Democrats unload on 'reckless' budget

House Democratic leaders wasted little time Tuesday hammering Rep. Paul Ryan's 2015 budget proposal, framing it as a "reckless" and "unrealistic" document designed only to score political points with the Republican base. [READ RYAN'S BUDGET PROPOSAL.]

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The plan from Ryan (R-Wis.), the chairman of the House Budget Committee, aims to eliminate deficit spending over 10 years with a combination of tax reforms and more than $5 trillion in cuts to domestic and entitlement spending, including reductions in Medicare and Medicaid benefits.

GOP leaders hailed the proposal as a responsible path toward balancing budgets over the long-term and bolstering jobs now. But Democrats, who have a starkly different notion of where the government should direct its resources, warned that Ryan's plan would cripple an economy already struggling in the wake of the Great Recession.

House Minority Leader Nancy Pelosi (D-Calif.) characterized the proposal as a "vision for a less prosperous America;" Rep. Chris Van Hollen (D-Md.), ranking member of the Budget panel, condemned it as a "reckless" plan that "casts a dark shadow over the American Dream;" and House Minority Whip Steny Hoyer (D-Md.) said the plan promotes "disinvestment" in the very areas — like education and infrastructure — where the country most needs to be spending.

"The nation's fiscal challenges deserve … an honest and serious budget," Rep. Steny Hoyer (D-Md.), the House minority whip, told reporters in the Capitol. "This is not going to be one."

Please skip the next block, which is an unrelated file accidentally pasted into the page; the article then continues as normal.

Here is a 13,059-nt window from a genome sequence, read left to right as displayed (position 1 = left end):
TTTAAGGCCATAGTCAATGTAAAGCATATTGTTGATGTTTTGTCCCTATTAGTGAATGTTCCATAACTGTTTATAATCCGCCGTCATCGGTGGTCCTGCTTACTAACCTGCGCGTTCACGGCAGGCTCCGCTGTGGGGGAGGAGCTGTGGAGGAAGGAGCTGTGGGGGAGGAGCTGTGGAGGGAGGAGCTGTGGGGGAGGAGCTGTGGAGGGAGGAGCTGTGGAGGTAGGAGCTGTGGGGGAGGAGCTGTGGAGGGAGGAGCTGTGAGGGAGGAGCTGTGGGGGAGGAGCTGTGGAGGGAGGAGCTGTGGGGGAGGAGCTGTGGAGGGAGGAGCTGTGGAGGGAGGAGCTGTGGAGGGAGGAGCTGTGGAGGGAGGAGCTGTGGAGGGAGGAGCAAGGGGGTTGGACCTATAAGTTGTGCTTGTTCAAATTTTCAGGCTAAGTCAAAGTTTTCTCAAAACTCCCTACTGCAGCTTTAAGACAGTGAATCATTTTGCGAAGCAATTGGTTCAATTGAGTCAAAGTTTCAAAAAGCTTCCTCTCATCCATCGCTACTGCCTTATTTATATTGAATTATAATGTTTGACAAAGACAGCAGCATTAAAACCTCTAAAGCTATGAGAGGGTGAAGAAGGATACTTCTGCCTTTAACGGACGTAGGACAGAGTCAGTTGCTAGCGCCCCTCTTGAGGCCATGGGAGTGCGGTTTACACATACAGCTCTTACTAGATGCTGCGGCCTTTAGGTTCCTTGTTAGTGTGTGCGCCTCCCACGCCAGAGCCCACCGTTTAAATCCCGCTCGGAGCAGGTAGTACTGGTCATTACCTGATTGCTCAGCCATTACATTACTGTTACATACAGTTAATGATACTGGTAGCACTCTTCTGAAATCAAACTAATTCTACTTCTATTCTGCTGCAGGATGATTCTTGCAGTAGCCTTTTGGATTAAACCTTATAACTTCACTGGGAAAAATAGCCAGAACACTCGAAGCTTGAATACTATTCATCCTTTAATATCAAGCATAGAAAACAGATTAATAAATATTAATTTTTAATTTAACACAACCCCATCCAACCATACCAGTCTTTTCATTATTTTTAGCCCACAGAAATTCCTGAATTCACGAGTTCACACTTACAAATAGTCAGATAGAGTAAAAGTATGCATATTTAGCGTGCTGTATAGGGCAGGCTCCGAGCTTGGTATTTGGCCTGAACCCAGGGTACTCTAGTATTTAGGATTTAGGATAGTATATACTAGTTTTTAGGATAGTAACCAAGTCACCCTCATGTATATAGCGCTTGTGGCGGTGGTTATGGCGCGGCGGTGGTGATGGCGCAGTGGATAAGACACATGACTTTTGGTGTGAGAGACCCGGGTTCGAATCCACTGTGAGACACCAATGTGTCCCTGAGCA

The Democrats criticisms are hardly new. Ryan has introduced similar proposals in the last three years, including a 2010 package that the Democrats attacked, to no avail, during the election cycle when they lost control of the House.

Ryan's plan calls for an almost $500 billion increase in defense spending above Budget Control Act levels over the next decade, while overall spending would be reduced by $5.1 trillion. As in past Ryan budgets, the plan gains much of its savings by partially privatizing Medicare and block granting Medicaid, both of which would reduce benefits under those programs.

The 100-page outline is largely silent, however, about precisely which domestic programs would be cut to bring the budget into balance. It also relies heavily on assumptions that the cuts will spur hiring and economic development in such a way that revenues will increase without tax hikes, a notion fiercely disputed by Democrats and left-leaning economists.

Republican leaders said Ryan's plan would boost the economy by reining in the growth of government spending.

"Working middle class families live within their means, and they should expect nothing less from their government," House Majority Leader Eric Cantor (R-Va.) said Tuesday in a statement. "This budget helps create jobs, grows our economy and puts more money back in people’s pockets."

Still, it's unclear if Republicans have the votes to pass the measure through the lower chamber, as a number of conservative Republicans are already grumbling that the 2015 spending levels adhere to the $1.014 trillion cap included in December's deal between Ryan and Sen. Patty Murray (D-Wash.), a proposal opposed by more than 60 conservatives as unaffordable.

Ryan's budget has no chance of being adopted, given Democratic control of the Senate. But, like President Obama's 2015 budget, it does offer a fairly comprehensive notion of the Republicans' policy wish list, and will provide plenty of campaign-trail fodder for supporters and opponents alike.

Ryan's Budget Committee is scheduled to mark up the package on Wednesday.